1985. DeCasper and Fifer (1980) Of Human Bonding: Newborns Prefer Their Mothers' Voices. Anthony J. DeCasper and William P. Fifer, Science, Vol 208, June 6, p 1174 de Villiers, Peter A. and Jill G. de Villiers. (1972) "Early Judgments of Semantic and Syntactic Acceptability by Children," Journal of Psycholinguistic Research Vol 1. pp299-310. Harley, T, A (2001) The Psychology of Language: From Data to Theory (2nd ed), Hove and New York, Psychology Press. Hui-Chin Hsua,, Alan Fogel and Rebecca B. Cooper (2000) Infant Vocal Development during the First 6 Months : Speech Quality and Melodic Complexity. Journal of Infant and Child Development. Vol 9 pp1 - 16. Gross, R, D (1990), Psychology, The science of Mind and Behaviour, London, Hodder & Stoughton. Hayes, N (2000) Foundations of Psychology (3rd ed) London. Thomson Learning. Lee, V and Gupta, P, D. (2001). Children's Cognitive and Language Development, Open University and Blackwell Publishing. Lennenberg, G, H (1967) Biological Foundations of Language, New York, Wiley Oates, J (2000). The foundations of Child Development, Open University and Blackwell Publishing. Skinner, B, F (1957). Verbal Behaviour, New York, Appleton-Century-Crofts. Slobin, D. I. (1975). On the nature of talk to children. In E. H. Lenneberg & E. Lenneberg (Eds.) Foundations of language: A multidisciplinary approach: Vol. 1 pp. 283-297 Stark R, E. 1986. Prespeech segmental feature development. In Studies in Language Acquisition, Fletcher P, Garman M (eds). Cambridge University Press: Cambridge, MA; pp149-173. Vygotsky, Lev. (1978) Mind in Society: The development of higher psychological processes. Cambridge, MA Harvard University Press. Published originally in 1930. retrieved on 2 May 2005 from www.hcirn.com/ref/refv/vygo78.php 1 ...read more.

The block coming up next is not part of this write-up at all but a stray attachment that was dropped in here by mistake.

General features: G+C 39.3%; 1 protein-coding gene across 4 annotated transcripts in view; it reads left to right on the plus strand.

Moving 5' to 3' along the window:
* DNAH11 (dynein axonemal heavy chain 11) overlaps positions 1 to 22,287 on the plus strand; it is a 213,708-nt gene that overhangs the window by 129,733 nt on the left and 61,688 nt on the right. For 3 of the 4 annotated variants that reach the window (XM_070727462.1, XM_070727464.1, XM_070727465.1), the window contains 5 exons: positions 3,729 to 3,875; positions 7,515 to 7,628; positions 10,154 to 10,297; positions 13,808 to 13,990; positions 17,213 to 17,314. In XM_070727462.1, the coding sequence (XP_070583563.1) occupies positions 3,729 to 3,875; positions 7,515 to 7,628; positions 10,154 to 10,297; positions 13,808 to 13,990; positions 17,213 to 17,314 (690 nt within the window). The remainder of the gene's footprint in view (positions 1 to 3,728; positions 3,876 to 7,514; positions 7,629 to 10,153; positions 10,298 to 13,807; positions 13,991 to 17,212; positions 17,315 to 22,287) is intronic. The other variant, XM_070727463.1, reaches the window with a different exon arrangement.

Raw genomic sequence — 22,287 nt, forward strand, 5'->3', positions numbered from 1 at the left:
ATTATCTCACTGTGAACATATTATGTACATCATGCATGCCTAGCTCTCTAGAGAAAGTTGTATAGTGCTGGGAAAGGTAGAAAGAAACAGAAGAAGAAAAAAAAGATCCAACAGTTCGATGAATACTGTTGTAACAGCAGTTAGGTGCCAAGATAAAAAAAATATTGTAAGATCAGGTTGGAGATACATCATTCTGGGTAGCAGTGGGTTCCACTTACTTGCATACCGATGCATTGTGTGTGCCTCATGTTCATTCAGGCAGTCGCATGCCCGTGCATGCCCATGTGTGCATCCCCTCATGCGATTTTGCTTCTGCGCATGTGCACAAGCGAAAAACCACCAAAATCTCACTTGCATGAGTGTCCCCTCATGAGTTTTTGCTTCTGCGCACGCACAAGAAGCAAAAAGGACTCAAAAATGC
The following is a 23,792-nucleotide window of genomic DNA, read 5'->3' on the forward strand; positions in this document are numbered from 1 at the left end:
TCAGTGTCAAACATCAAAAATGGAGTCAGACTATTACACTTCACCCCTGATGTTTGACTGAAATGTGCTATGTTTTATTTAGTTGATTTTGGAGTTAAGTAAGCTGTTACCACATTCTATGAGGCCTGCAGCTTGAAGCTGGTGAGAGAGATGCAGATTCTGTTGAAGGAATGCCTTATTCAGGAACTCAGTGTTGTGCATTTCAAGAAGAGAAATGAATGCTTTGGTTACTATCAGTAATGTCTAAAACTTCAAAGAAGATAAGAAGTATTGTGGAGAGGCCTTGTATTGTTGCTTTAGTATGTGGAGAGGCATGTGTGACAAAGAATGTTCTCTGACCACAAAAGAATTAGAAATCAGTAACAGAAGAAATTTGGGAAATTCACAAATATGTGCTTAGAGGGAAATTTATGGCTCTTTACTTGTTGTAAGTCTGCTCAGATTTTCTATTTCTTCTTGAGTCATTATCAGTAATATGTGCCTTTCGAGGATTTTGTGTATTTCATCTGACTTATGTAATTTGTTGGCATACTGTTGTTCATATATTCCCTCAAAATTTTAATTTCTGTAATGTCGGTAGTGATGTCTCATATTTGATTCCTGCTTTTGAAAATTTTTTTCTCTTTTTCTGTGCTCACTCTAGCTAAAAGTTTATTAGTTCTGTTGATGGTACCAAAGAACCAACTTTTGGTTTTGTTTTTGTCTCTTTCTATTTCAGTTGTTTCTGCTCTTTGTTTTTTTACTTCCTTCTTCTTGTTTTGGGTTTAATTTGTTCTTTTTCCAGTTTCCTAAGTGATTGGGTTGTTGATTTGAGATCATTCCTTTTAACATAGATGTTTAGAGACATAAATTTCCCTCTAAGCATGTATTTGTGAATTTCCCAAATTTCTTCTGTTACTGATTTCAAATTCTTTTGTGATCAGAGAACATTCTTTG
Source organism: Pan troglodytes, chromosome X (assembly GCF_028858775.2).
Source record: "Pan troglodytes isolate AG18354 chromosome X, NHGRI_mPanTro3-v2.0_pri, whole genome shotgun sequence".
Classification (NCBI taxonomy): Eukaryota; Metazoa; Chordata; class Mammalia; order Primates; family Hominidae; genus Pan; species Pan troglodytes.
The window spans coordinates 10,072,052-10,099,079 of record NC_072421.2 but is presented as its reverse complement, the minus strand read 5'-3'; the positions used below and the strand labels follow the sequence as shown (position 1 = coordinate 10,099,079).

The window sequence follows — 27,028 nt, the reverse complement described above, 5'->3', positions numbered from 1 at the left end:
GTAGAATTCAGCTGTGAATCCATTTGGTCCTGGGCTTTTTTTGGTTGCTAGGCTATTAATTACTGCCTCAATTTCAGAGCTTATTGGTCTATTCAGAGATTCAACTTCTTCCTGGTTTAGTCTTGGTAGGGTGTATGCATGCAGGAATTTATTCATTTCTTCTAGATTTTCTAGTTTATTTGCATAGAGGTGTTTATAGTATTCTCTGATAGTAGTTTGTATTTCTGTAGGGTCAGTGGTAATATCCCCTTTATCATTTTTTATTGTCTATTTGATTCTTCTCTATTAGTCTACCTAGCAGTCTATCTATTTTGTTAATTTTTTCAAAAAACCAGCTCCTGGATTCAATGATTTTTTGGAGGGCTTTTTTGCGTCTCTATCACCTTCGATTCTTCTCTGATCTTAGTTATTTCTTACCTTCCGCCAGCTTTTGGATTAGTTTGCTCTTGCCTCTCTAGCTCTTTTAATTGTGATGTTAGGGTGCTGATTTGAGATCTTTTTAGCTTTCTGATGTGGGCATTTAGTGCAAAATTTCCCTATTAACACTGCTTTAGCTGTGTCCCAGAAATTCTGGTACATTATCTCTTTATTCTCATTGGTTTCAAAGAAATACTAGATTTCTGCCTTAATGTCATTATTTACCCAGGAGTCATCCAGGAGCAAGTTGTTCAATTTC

The above preview is unformatted text

This student written piece of work is one of many that can be found in our University Degree Developmental Psychology section.

Found what you're looking for?

  • Start learning 29% faster today
  • 150,000+ documents available
  • Just £6.99 a month

Not the one? Search for your essay title...
  • Join over 1.2 million students every month
  • Accelerate your learning by 29%
  • Unlimited access from just £6.99 per month

See related essaysSee related essays

Related University Degree Developmental Psychology essays

  1. What is human development? Discuss the roles of maturation and learning in human development.

    As a result, many psychologists interest in it. So we explain and analyze on the period of adolescence in biological development. 'Adolescence lasts almost a decade, from about age 12 or 13 until the late teens or early twenties. Neither its beginning nor its end point is clearly marked.

  2. Genes: reasons why some men are just born to cheat.

    these claims can be empirically supported by a number of studies involving neuropeptide receptor mapping for example, vasopressin is best known for its effects on water regulation, body temperature, and is known to be involved with insulin release (Mutlu & Factor, 2004), and memory (Weingartner, Gold & Ballenger, 1981).